Tag: History of Languages

Monoglot Empire: Tracing the Journey from Scientific Babel to Global English with Michael Gordin

If you can read this, you read English. That might not seem like such a big accomplishment–perhaps English is your mother tongue, or maybe as a consumer of historical scholarship you merely took it for granted that developing an excellent level of English comprehension was a requirement for the job. Seen in historical perspective, however, the linguistic landscape that makes it common sense for you to read this blog post–and not, say, one in Portuguese or Persian–is quite unusual. We live in a monoglot world of science and scholarship today, but for much of the historical record, the case was the opposite, as Russians struggled to learn French and Englishmen apologized for their poor German, even as a functional command of three or four languages was necessary merely to access everything published.


Michael Gordin’s latest book, “Scientific Babel: How Science Was Done Before and After Global English”

Making things more bewildering, however, we have lived in a monoglot world before–one, however, dominated by Latin and not the West Germanic language so many of us now call our own. Not only that, the English that has succeeded as the uniform standard has, as any non-native speaker can tell you, plenty of confusing features: phonemic polyvocality (“stiff,” “stuff,” and “staff” denote very different things), and plenty of irregular verbs (“freeze” in the past is “froze,” not “freezed,” for example). So why didn’t something more logical and, perhaps more importantly, not ethnic–something not already spoken by the English–win out? Why didn’t a more accessible constructed language, like Esperanto, succeed? How did this tectonic shift happen? How did we move from linguistic chaos to seemingly greater uniformity?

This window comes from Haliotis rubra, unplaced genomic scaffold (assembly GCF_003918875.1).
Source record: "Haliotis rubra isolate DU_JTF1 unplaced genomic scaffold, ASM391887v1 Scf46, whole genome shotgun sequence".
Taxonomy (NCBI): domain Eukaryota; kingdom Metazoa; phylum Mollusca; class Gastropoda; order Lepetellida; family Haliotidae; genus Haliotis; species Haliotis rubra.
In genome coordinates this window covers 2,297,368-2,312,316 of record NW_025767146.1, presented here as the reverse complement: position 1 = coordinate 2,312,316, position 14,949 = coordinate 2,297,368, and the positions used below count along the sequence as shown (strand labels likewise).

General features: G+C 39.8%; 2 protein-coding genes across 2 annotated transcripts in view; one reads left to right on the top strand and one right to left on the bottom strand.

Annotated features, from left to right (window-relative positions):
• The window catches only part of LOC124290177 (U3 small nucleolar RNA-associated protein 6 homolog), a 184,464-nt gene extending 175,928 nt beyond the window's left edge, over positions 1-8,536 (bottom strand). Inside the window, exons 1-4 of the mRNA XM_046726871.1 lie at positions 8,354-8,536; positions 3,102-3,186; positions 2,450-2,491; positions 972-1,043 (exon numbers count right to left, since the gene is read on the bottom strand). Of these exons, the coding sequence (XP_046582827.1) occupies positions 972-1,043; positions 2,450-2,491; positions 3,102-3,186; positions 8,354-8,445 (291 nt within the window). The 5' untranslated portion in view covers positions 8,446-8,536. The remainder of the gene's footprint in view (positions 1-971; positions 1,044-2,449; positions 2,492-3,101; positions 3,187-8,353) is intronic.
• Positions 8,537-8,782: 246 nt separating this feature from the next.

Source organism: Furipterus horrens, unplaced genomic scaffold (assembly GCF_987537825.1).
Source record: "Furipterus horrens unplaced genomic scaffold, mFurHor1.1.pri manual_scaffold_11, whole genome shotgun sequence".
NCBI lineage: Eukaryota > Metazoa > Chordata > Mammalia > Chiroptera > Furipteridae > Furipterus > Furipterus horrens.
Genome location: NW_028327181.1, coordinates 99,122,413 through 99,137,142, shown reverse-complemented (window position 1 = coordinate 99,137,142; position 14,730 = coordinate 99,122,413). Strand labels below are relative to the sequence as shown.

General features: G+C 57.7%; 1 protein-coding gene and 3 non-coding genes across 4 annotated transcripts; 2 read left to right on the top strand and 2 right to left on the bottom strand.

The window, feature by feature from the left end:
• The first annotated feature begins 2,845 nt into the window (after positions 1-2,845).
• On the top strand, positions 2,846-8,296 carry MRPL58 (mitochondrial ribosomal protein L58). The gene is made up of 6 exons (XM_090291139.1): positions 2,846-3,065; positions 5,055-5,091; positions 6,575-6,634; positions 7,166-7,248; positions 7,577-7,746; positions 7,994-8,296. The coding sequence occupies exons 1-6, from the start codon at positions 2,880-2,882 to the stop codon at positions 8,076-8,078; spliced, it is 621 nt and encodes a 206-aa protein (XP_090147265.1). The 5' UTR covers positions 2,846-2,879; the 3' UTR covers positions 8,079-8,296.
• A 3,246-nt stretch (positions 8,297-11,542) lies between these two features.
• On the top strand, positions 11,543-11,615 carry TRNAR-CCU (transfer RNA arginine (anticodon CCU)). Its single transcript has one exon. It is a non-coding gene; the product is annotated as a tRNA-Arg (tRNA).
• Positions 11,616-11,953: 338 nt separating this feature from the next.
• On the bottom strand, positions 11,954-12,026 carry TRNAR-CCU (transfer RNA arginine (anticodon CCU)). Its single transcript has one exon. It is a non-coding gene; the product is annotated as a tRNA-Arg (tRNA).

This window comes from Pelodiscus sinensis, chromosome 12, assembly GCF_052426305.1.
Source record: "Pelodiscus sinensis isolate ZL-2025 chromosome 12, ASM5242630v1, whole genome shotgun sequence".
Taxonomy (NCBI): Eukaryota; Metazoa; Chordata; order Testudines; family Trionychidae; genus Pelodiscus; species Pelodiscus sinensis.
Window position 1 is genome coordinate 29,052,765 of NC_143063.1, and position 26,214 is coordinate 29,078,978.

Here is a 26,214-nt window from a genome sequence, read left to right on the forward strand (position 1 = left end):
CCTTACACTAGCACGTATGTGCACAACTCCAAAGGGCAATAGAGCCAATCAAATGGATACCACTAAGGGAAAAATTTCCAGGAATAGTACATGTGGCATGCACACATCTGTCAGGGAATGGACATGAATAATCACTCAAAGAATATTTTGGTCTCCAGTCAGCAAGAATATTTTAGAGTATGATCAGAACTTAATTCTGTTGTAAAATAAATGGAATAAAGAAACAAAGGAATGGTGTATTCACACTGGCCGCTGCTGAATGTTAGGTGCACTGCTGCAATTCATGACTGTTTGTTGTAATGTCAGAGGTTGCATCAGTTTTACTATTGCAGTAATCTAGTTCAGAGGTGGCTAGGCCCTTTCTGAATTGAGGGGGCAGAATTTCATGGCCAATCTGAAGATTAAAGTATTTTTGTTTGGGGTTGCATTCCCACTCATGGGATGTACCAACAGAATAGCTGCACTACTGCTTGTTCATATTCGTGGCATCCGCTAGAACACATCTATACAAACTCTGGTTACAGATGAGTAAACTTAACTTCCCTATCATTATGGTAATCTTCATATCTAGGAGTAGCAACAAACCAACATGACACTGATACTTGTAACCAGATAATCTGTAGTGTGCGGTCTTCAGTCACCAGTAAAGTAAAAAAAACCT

These are some of the questions taken up by Michael Gordin, Rosengarten Professor of Modern and Contemporary History at Princeton University, in his latest book, Scientific Babel: How Science Was Done Before and After Global English, published earlier this year by the University of Chicago Press. While Gordin’s first monograph concerned itself with Dmitry Mendeleev (inventor of the periodic table), readers may also be familiar with his two books on the history of the of the atomic bomb, or his more recent volume on self-proclaimed cosmologist Immanuel Velikovsky and twentieth-century debates over standards of science and pseudoscience. In Scientific Babel, Gordin shows off his ability not only to digest complex scientific prose–in Russian, German, and French, in addition to his native English–but also to connect issues in the history of science with global trends in the modern period. That makes his work one of the most exciting things going in scholarship on the history of science today. It also makes him our guest in this, our first science-directed edition of the Global History Forum.…